In an English for Activists class on Occupy, Aki Owada had an idea for how to discuss the question: "What is democracy?" Instead of asking people to talk about what democracy is, she asked everyone to give examples of experiences they have had that were not democratic. (This is the same basic idea as the nightmare scenario, using the opposite as an entry way into a discussion.)
Here's what we came up with:
- Police telling me I can't cross the street at a demonstration. The young activists said, "be patient Grandmother!" But I don't want to be patient!
- Students in my seminar not participating, even though I try to make the class participatory.
- Neighbors putting out the garbage on the wrong days.
- Winner-take-all-elections that leave a large % of the people unrepresented in political bodies.
- Faculty meetings: we are supposed to be equal but in reality the same people dominate the conversation and others are passive so we get the same people's thinking.
- Inequality between men and women at work and in the family. Different roles, different wages, women making tea for men, even in social movement groups.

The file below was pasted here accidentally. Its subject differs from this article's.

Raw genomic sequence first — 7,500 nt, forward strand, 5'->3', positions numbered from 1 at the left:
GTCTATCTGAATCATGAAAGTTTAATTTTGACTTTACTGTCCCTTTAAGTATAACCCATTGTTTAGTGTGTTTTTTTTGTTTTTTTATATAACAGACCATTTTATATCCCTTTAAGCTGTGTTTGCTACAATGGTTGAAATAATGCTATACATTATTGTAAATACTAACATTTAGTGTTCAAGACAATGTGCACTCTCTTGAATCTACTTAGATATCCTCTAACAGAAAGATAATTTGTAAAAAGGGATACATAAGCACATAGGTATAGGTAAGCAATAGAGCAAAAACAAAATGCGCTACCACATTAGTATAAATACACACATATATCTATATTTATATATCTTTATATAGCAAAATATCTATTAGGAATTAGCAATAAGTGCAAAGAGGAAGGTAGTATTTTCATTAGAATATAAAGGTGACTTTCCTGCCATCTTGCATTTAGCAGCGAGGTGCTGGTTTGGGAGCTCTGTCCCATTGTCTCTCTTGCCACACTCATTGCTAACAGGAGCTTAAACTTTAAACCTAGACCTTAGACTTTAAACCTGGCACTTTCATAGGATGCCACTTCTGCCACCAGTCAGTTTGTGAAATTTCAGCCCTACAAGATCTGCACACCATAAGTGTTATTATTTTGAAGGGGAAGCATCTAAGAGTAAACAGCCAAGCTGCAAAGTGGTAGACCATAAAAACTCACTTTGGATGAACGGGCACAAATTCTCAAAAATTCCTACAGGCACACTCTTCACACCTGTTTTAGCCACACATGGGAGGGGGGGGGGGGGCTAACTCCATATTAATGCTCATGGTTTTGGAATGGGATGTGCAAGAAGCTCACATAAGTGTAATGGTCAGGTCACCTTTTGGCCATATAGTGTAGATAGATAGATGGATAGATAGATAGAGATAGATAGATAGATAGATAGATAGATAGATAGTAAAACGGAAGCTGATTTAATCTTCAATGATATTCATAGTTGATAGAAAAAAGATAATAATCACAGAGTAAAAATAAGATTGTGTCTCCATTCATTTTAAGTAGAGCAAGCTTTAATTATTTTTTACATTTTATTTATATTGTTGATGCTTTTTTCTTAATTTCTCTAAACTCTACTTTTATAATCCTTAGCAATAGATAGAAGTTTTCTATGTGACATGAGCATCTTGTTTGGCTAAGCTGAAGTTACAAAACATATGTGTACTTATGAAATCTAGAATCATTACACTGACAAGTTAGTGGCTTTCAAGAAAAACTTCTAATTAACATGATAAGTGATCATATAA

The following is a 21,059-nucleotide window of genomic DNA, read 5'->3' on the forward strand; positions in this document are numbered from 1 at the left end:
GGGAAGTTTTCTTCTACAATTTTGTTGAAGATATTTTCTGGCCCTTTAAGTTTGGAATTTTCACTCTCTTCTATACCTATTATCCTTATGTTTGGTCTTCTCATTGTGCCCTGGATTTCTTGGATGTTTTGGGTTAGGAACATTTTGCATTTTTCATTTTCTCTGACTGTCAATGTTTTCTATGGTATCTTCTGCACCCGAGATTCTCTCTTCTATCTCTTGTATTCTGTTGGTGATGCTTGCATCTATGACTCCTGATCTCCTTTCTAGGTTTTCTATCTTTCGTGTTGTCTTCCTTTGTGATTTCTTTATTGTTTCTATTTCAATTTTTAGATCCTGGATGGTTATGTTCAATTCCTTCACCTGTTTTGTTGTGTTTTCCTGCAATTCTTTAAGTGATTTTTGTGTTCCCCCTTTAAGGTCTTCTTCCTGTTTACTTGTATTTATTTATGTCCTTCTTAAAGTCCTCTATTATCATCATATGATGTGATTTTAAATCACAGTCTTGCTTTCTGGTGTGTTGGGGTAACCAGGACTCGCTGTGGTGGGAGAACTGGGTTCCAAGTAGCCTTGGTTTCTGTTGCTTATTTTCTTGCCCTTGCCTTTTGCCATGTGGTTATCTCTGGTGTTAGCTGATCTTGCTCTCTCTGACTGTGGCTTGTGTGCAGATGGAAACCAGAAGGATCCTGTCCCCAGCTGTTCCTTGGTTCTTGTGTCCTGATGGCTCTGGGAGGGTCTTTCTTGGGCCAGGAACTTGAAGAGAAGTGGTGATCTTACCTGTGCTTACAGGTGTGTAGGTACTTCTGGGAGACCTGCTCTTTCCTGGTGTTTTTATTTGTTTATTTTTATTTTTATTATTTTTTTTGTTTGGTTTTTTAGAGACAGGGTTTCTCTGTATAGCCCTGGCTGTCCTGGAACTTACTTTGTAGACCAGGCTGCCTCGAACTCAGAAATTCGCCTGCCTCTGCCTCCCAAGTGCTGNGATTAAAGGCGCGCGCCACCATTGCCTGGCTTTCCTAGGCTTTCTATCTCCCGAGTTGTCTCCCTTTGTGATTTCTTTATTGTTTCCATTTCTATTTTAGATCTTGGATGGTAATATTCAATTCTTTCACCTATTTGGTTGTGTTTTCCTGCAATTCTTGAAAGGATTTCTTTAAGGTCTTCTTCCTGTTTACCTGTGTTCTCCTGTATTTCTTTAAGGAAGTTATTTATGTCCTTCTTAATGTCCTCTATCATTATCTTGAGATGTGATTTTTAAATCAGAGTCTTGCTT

- People have sovereignty only one day every few years, the rest of the time politicians have all the control.
- The workplace: the employer uses power and control of resources to give the management more money and the workers less.
This activity gives us a nice set of criteria for democracy:
- impatience with repression and anger at the arbitrary exercise of power
- grassroots participation and initiative
- mutual responsibility
- all views represented
- equal participation, rotation of roles
- equality between people (gender, race, etc), equal conditions, roles, tasks
- regular exercise of sovereignty and decision-making power (not just once every few years)
- equal control of resources
I would add transparency and open source, but this is an interesting list.